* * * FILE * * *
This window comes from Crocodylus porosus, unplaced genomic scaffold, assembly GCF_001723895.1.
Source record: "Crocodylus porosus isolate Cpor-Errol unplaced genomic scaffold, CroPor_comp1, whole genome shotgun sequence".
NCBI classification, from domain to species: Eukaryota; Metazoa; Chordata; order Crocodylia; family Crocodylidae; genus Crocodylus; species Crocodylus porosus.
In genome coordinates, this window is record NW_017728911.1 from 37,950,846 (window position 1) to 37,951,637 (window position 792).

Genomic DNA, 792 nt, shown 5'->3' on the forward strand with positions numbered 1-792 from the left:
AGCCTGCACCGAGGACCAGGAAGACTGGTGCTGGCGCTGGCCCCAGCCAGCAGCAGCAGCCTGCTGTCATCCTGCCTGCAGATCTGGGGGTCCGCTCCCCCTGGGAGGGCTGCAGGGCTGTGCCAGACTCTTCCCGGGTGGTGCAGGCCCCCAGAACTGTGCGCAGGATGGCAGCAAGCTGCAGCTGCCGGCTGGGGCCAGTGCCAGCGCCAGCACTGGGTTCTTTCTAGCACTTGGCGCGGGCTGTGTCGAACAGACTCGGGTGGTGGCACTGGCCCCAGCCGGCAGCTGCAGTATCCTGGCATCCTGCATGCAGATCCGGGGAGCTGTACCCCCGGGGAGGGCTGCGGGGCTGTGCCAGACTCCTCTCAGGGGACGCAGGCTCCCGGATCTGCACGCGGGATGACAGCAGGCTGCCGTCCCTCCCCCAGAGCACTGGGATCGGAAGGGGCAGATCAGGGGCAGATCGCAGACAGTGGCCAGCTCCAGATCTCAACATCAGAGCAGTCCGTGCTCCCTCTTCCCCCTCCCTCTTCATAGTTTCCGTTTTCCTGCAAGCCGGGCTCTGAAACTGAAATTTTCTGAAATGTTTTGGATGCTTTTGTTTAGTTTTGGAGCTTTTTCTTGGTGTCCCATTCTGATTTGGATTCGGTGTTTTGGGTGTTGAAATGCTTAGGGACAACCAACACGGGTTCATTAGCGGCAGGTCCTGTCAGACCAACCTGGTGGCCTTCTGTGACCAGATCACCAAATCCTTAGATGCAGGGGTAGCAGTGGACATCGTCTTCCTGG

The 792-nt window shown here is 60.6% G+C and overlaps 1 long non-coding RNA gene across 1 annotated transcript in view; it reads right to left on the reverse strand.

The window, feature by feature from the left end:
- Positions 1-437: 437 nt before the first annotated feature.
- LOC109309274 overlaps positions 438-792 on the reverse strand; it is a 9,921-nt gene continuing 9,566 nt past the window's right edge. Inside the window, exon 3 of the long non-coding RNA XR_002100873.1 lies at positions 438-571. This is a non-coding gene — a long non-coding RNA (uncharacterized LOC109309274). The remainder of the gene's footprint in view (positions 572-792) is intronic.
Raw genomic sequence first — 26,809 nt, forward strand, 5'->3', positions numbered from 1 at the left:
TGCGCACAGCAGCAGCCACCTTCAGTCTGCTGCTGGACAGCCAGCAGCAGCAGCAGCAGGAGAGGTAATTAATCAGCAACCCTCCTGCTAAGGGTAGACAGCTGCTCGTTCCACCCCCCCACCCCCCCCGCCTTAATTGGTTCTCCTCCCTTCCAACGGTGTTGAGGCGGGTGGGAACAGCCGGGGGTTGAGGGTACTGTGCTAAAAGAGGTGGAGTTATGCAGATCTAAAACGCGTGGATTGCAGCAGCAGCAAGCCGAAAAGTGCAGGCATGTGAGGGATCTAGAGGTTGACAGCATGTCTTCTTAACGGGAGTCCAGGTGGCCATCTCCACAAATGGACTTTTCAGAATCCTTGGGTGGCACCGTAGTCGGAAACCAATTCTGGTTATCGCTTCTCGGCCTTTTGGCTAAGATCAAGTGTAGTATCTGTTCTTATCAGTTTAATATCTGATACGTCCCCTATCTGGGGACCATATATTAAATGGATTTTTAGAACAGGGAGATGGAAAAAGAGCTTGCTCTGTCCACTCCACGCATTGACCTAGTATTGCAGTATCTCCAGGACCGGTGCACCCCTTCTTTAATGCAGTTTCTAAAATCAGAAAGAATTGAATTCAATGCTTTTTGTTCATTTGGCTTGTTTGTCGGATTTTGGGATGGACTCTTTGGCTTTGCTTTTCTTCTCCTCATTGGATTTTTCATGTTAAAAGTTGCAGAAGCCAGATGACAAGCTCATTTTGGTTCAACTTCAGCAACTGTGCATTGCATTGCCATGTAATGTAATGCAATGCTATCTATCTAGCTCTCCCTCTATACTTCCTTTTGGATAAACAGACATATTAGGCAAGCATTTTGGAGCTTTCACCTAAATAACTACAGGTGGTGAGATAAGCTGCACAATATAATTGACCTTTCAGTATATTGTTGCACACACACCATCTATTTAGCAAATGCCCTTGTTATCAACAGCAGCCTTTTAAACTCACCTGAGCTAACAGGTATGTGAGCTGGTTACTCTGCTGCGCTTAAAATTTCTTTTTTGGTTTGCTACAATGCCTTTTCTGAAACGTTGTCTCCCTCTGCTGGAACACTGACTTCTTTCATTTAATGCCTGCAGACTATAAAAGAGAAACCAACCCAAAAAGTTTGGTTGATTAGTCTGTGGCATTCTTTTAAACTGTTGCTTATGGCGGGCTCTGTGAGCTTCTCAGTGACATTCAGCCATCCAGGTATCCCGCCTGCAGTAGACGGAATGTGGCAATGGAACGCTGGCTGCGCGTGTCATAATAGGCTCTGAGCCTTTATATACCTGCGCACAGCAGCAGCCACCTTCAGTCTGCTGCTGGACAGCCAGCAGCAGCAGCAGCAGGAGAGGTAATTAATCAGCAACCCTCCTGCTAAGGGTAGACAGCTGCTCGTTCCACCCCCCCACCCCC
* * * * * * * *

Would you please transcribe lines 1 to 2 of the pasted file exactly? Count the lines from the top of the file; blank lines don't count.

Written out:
This window comes from Crocodylus porosus, unplaced genomic scaffold, assembly GCF_001723895.1.
Source record: "Crocodylus porosus isolate Cpor-Errol unplaced genomic scaffold, CroPor_comp1, whole genome shotgun sequence".